Month: December 2016

THE VIRGIN MARY IS TRULY THE MOTHER OF GOD

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“The [Eternal] Word became flesh and made His dwelling among us. We have seen His glory, the glory of the one and only Son from the Father, full of grace and truth.” (John 1:14)

“And why am I so honored, that the mother of my Lord should come to me?” (Luke 1:43)

It is a matter of dogma, concerning the Most Blessed Trinity,  that God the Son is eternally begotten by the Father (“God from God, Light from Light, true God from true God“). It is a matter of dogma that the Holy Spirit proceeds from the Eternal Love between the Father and the Son (“I believe in the Holy Spiritthe Lord, the giver of life, who proceeds from the Father and the Son“). The Holy Spirit is the fulfillment or “terminus” of the Holy Trinity, and therefore (unlike the Father and the Son) He does not bring forth (to use human terms) another Divine Person, except through Mary in the Incarnation!

The Holy Trinity chose to take its “repose” in Mary in order that the Holy Spirit could bring forth a God-man, Jesus Christ, through the unspeakable grace of the true and never-ending maternity of Mary Immaculate who is, and will always be, the Mother of God. Through Mary’s consent, the Holy Spirit’s shadow covered Mary, and she conceived our Savior in her womb (Luke 1:35). Even now in Heaven she is truly the Mother of Jesus Christ.

Although we are all adopted sons and daughters of God through baptism, Mary is, as Saint Maximilian Kolbe points out, the actual Mother of God! There is, then, a unique and special relationship between Mary and the Holy Trinity that far exceeds in profundity our understanding. We can only approach this mystery in love.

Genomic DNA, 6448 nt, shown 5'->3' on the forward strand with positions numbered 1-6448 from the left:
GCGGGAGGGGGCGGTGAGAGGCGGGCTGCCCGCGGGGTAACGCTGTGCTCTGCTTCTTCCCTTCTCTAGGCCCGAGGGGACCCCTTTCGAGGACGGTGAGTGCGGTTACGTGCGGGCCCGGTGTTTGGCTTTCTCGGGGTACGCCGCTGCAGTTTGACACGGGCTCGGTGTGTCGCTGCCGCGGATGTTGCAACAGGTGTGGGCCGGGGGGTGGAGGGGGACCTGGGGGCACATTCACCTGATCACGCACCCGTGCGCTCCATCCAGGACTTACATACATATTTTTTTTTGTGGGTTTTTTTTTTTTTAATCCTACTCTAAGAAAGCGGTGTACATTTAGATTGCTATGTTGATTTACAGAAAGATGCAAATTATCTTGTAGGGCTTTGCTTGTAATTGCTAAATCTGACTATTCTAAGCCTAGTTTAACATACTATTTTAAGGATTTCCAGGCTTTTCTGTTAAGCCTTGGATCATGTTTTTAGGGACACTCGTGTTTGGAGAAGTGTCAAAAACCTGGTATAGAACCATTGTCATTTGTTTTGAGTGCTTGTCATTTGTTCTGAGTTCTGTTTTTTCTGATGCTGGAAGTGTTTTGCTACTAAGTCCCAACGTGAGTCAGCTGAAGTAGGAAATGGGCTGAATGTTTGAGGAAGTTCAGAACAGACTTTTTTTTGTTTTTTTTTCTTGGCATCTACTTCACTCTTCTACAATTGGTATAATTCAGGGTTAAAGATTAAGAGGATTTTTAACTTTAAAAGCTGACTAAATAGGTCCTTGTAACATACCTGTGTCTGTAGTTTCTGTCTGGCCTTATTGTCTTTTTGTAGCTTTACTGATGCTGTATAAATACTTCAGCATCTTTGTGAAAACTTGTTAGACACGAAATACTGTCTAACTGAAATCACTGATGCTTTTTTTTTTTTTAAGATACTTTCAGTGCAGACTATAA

Mary’s supreme office then – her predestination we might say – is that of Mother! And since she is the mother of the first born of all the elect, Jesus Christ, she is our mother too. She intercedes for us as a good mother – no, much more, as “the best of mothers!” Jesus bequeathed her to us! “Behold your Mother.”

The Fathers at Vatican II put it this way in Lumen Gentium:

“The predestination of the Blessed Virgin as Mother of God was associated with the incarnation of the divine word: in the designs of divine Providence she was the gracious mother of the divine Redeemer here on earth, and above all others and in a singular way the generous associate and humble handmaid of the Lord. She conceived, brought forth, and nourished Christ, she presented him to the Father in the temple, shared her Son’s sufferings as he died on the cross. Thus, in a wholly singular way she cooperated by her obedience, faith, hope and burning charity in the work of the Savior in restoring supernatural life to souls. For this reason she is a mother to us in the order of grace.

This motherhood of Mary in the order of grace continues uninterruptedly from the consent which she loyally gave at the Annunciation and which she sustained without wavering beneath the cross, until the eternal fulfillment of all the elect. Taken up to heaven she did not lay aside this saving office but by her manifold intercession continues to bring us the gifts of eternal salvation.[15] By her maternal charity, she cares for the brethren of her Son, who still journey on earth surrounded by dangers and difficulties, until they are led into their blessed home.”

January 1, 2017 is the feast of the Solemnity of Mary, the Holy Mother of God. Let us begin the new year by drawing closer to the maternal heart of Mary. 

“In Mary’s case we have a special and exceptional mediation…Jesus Christ prepared her ever more completely to become for all people their ‘mother in the order of grace’ ” (Saint Pope John Paul II, Mother of the Redeemer, 39).

Tom Mulcahy, M.A.